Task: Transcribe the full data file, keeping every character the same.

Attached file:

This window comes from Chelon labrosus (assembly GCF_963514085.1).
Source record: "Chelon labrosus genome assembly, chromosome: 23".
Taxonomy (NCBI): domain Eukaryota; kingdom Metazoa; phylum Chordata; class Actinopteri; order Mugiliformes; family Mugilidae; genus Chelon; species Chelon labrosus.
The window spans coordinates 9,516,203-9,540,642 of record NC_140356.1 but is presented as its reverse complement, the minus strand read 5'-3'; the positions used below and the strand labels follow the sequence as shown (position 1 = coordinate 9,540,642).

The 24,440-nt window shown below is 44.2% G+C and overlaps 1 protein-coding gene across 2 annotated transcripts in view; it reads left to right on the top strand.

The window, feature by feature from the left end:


This window comes from Chelon labrosus (assembly GCF_963514085.1).
Source record: "Chelon labrosus genome assembly, chromosome: 23".
Taxonomy (NCBI): domain Eukaryota; kingdom Metazoa; phylum Chordata; class Actinopteri; order Mugiliformes; family Mugilidae; genus Chelon; species Chelon labrosus.
The window spans coordinates 9,516,203-9,540,642 of record NC_140356.1 but is presented as its reverse complement, the minus strand read 5'-3'; the positions used below and the strand labels follow the sequence as shown (position 1 = coordinate 9,540,642).

The 24,440-nt window shown below is 44.2% G+C and overlaps 1 protein-coding gene across 2 annotated transcripts in view; it reads left to right on the top strand.

The window, feature by feature from the left end: